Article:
Mr. White to Mr. Hay.
Berlin, January 17, 1901.
Sir: I have the honor to inform you that on the 11th ultimo the embassy was informed by the consulate at Hamburg that Max Friedrich Schaaf had been ordered to leave that city within fourteen days, and that intervention was at once made in Schaaf’s behalf to the end that he might be permittsd to remain there until the autumn of 1901, or, if that were not convenient, until next spring (F. P. No. 846.) Schaaf was born at Leipzig in 1872 and emigrated with his parents in 1882 to the United States, where he became a citizen through the naturalization of his father in 1889. After his father’s death he returned to Leipzig, in September, 1899, where he remained for about a year, then going to Altona, near Hamburg. A short time after his arrival in that city he was expelled from Prussia on account, it is said, of his father having neglected to obtain his release from German allegiance before his immigration, and he then moved to Hamburg, whereupon he soon received the order referred to above.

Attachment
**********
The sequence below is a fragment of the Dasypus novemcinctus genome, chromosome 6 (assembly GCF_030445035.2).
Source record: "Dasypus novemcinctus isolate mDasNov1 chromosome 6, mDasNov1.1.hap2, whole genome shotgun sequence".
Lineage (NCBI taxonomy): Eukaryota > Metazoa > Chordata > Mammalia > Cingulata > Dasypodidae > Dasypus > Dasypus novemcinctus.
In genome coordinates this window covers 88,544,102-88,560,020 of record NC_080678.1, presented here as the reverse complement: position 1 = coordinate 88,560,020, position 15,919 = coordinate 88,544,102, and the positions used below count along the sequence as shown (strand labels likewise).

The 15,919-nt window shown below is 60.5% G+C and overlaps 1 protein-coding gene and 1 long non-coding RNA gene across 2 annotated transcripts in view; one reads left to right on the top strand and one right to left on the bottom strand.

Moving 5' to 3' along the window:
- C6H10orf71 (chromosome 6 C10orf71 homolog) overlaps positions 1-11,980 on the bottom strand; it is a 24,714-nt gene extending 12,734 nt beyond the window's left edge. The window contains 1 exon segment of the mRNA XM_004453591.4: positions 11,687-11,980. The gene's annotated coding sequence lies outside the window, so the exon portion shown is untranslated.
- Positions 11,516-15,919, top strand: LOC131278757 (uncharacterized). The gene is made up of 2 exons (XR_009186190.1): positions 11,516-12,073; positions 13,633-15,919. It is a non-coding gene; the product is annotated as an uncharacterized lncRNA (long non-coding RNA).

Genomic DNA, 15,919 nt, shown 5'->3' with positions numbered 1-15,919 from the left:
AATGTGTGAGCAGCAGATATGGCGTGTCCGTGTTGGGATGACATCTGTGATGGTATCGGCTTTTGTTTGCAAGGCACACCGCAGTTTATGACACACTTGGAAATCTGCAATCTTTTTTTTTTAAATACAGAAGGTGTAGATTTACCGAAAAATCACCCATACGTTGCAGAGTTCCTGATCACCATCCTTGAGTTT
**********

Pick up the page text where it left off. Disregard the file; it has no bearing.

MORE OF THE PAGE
To-day I have been informed by the foreign office that, in view of the embassy’s interest in the case, Schaaf will be allowed to remain in Hamburg until April, but that the senate of the “Free and Hanse City” felt compelled to maintain the order of expulsion, as it was assumed that Schaaf had emigrated in order to evade military service.
I am, etc.,